The stands and even the cheap seats were packed for the Hokies’ first scheduled game of the NCAA Blacksburg Regional Playoff Tournament Round. The Hokies were facing a foe from earlier in the season, the Wright State Raiders. The original series might have been a warning to the fans, that the Raiders were no push-over opponent. No one making the tournament really is, but Wright State delivered the Hokies’ first ‘L’ of the season in game one of the March 4-6 series, and even though the 3rd game was a tech runaway, all of the contests were heavy on the offensive side of things.
It Was Thrilling No Matter What
The weather was absolutely beautiful in Blacksburg on Friday evening. It was lightly breezy and even a touch on the cool side as temps hovered in the low 70’s. The game started off as the sun just began its downward path to toward the Allegany Mountains, and the Hokies immediately jumped out to a hopeful and dominant five run lead by the end of the third as the game proceeded on a fairly brisk pace.
The Hokies struck first in their half of the opening inning. Leadoff batter Nick Biddison was plonked on Wright State’s third pitch. Gavin Cross might have taken some offense, and might not have, but he certainly took the ball downtown over the scoreboard for a two-run towering shot that gave him a chance to play with the sledge.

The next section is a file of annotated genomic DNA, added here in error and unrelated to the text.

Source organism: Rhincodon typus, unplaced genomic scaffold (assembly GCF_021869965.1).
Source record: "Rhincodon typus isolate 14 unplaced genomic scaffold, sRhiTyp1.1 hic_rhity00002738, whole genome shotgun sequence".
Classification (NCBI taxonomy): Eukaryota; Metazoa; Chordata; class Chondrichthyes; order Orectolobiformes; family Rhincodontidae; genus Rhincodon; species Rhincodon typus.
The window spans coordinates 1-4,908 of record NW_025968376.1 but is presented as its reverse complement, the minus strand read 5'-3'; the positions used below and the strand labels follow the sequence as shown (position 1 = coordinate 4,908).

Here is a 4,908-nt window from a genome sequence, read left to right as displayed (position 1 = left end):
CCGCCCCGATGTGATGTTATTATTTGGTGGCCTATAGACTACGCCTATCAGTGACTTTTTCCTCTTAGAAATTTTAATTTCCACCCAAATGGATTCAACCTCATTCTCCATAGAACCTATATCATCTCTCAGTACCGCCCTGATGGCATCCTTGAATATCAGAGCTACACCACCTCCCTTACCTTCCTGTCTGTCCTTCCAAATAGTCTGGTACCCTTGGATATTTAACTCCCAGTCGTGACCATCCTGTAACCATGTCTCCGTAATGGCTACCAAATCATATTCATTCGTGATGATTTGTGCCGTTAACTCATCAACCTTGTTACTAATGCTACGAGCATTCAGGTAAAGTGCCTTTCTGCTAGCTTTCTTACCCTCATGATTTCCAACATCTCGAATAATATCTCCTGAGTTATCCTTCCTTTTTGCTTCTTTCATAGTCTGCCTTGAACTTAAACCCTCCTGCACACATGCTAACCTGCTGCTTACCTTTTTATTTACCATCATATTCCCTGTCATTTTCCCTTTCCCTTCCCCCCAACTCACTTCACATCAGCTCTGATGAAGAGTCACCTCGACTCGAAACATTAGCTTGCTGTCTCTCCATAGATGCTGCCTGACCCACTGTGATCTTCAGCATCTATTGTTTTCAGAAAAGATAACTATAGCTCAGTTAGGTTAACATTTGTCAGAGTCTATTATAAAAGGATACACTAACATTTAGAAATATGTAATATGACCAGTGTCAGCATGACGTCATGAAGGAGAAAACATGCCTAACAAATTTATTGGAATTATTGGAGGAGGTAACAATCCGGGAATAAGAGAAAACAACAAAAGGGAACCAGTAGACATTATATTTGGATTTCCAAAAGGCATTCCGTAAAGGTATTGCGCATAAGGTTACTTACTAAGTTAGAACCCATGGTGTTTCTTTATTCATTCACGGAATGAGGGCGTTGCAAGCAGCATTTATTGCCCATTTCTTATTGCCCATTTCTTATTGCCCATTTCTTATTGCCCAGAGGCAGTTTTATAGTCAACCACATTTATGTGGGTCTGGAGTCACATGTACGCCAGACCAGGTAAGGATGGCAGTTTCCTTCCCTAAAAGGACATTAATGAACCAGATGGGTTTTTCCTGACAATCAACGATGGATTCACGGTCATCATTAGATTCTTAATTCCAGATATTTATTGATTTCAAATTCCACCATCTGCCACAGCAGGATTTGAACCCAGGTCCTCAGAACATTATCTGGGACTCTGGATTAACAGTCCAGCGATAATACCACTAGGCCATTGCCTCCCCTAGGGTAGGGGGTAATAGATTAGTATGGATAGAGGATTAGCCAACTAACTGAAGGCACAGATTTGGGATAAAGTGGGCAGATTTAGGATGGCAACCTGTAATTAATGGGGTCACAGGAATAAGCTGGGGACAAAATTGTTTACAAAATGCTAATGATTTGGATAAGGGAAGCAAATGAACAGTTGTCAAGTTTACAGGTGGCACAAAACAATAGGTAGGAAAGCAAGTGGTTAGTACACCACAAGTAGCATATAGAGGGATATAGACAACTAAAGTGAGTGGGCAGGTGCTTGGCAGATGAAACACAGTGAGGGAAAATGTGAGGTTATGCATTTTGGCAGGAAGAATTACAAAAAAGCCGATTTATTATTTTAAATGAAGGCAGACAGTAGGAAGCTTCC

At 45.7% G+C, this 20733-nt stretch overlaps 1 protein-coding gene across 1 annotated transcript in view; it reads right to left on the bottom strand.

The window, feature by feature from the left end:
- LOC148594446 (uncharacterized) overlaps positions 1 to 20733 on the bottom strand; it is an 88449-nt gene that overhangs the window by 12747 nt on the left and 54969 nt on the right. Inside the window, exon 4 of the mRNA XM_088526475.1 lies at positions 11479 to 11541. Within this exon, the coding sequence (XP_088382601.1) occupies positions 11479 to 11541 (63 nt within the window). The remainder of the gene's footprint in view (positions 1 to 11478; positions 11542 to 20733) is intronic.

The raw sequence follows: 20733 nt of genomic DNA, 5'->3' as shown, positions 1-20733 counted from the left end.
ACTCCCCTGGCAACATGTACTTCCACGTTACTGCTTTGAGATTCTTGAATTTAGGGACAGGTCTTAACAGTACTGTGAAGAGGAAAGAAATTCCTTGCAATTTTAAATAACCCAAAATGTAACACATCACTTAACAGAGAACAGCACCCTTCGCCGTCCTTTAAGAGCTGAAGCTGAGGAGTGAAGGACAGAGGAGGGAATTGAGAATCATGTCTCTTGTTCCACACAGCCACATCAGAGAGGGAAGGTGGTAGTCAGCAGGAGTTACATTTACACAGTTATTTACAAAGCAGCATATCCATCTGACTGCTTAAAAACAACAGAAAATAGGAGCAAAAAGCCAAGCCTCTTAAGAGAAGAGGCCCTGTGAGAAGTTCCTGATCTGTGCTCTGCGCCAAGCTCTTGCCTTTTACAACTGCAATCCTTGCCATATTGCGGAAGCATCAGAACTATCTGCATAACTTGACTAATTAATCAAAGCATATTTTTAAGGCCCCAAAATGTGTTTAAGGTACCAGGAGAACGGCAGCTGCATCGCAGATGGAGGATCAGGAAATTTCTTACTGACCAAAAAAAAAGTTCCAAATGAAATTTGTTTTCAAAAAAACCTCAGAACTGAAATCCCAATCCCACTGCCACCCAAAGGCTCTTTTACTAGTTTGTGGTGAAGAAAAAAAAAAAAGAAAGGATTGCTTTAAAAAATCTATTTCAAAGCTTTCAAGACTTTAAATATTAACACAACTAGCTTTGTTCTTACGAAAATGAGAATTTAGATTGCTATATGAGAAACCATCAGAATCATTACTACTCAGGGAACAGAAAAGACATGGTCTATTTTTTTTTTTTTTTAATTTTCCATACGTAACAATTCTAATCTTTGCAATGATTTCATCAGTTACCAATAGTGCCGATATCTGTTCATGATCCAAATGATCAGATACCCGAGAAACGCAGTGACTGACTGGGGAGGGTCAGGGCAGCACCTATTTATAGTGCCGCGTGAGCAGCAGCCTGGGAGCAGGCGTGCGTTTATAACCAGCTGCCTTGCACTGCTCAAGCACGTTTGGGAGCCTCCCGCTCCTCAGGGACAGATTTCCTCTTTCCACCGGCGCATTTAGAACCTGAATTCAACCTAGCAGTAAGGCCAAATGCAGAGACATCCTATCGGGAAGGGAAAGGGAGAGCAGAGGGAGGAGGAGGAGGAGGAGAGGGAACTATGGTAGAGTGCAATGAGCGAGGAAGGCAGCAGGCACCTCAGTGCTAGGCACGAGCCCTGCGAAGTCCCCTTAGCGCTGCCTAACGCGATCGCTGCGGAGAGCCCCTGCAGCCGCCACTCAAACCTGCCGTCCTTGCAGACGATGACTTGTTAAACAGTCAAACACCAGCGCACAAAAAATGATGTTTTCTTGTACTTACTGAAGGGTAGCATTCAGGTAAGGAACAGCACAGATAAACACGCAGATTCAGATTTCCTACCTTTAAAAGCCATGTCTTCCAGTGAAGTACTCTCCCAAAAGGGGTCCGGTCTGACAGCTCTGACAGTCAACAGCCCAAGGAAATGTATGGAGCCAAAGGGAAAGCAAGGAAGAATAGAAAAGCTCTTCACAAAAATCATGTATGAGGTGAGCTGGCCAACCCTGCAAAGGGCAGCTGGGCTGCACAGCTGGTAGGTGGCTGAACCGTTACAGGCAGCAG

It seemed starting pitcher Drue Hackenberg had this one in his back pocket. So, it seemed from the zeroes in the Raiders’ halves of those innings.
Hokies vs. Raiders - Game 1 of the Blacksburg Regionals
But the early tallies and play by play analysis show that Wright State might have found an angle on things in the top of the 2nd. The first inning double strikeout and flyout combination didn’t happen, and the Raiders managed two knocks and lots of contact in their half of the 2nd.
The Hokies picked up the small ball base running game in the bottom of the 2nd to add two more runs. After a strikeout by Carson Johnes, Lucas Donlon worked a walk. Carson DeMartini fouled out and it looked a bit like the inning would stall out, but this season Tech hasn’t been too intimidated by having two outs hung on the scoreboard. So, the top of the order put away the hammers and brought out the small ball/base running action. Biddison singled putting Donlon in scoring position. Then Gavin Cross singled which scored Donlon. Then there was a bit of Coach Szefc cheekiness on the bags. The double steal was put on, and with Biddison on third and Cross on first, there was a bit of confusion sown. A review ensued and Cross who had been called out at 2nd was called safe. Of course, that meant that Nick Biddison got credit for stealing home! That’s the third time this season that the Hokies have stolen home plate. John Szefc might have a calm taciturn looking exterior, with his 1965 flattop sartorial splendor on display when his cap comes off... but in there is a baseball wild child, willing to take chances and push the envelope...
The top of the third was three up, and three down for them, and then Catcher Cade Hunter decided that he wanted a go at the sledge, too. Though the Hokies didn’t do much else the run solidified an already big lead. The Hokies were up 5-0 and the game was well in hand after the opening 3, right?